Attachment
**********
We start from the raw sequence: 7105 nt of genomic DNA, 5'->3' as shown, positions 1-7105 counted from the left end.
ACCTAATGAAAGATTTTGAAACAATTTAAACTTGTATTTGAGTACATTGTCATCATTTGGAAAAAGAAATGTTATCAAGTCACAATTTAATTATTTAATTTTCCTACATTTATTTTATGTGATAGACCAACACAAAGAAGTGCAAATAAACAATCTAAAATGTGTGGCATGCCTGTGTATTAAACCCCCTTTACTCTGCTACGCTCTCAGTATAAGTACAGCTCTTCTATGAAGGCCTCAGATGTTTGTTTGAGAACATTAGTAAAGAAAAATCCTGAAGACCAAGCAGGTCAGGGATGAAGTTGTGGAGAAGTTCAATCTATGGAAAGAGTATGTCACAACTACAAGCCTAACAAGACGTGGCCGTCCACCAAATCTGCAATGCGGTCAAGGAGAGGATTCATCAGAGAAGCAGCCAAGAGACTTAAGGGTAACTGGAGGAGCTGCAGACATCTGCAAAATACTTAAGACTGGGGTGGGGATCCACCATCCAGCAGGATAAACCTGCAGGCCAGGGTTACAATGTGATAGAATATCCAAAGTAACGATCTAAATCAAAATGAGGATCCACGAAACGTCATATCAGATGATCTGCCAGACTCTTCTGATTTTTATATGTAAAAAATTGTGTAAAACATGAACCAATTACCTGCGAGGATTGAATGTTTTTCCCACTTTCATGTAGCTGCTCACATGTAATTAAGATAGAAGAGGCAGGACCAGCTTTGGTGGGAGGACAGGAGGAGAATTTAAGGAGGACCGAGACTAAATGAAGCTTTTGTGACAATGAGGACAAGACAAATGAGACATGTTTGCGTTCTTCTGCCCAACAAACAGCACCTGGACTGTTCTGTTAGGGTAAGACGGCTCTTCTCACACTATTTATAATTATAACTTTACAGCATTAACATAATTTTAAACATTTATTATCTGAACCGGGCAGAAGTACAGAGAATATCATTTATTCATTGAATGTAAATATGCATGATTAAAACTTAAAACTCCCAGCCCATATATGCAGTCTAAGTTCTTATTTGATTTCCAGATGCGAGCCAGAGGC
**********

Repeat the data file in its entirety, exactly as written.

We start from the raw sequence: 7105 nt of genomic DNA, 5'->3' as shown, positions 1-7105 counted from the left end.
ACCTAATGAAAGATTTTGAAACAATTTAAACTTGTATTTGAGTACATTGTCATCATTTGGAAAAAGAAATGTTATCAAGTCACAATTTAATTATTTAATTTTCCTACATTTATTTTATGTGATAGACCAACACAAAGAAGTGCAAATAAACAATCTAAAATGTGTGGCATGCCTGTGTATTAAACCCCCTTTACTCTGCTACGCTCTCAGTATAAGTACAGCTCTTCTATGAAGGCCTCAGATGTTTGTTTGAGAACATTAGTAAAGAAAAATCCTGAAGACCAAGCAGGTCAGGGATGAAGTTGTGGAGAAGTTCAATCTATGGAAAGAGTATGTCACAACTACAAGCCTAACAAGACGTGGCCGTCCACCAAATCTGCAATGCGGTCAAGGAGAGGATTCATCAGAGAAGCAGCCAAGAGACTTAAGGGTAACTGGAGGAGCTGCAGACATCTGCAAAATACTTAAGACTGGGGTGGGGATCCACCATCCAGCAGGATAAACCTGCAGGCCAGGGTTACAATGTGATAGAATATCCAAAGTAACGATCTAAATCAAAATGAGGATCCACGAAACGTCATATCAGATGATCTGCCAGACTCTTCTGATTTTTATATGTAAAAAATTGTGTAAAACATGAACCAATTACCTGCGAGGATTGAATGTTTTTCCCACTTTCATGTAGCTGCTCACATGTAATTAAGATAGAAGAGGCAGGACCAGCTTTGGTGGGAGGACAGGAGGAGAATTTAAGGAGGACCGAGACTAAATGAAGCTTTTGTGACAATGAGGACAAGACAAATGAGACATGTTTGCGTTCTTCTGCCCAACAAACAGCACCTGGACTGTTCTGTTAGGGTAAGACGGCTCTTCTCACACTATTTATAATTATAACTTTACAGCATTAACATAATTTTAAACATTTATTATCTGAACCGGGCAGAAGTACAGAGAATATCATTTATTCATTGAATGTAAATATGCATGATTAAAACTTAAAACTCCCAGCCCATATATGCAGTCTAAGTTCTTATTTGATTTCCAGATGCGAGCCAGAGGC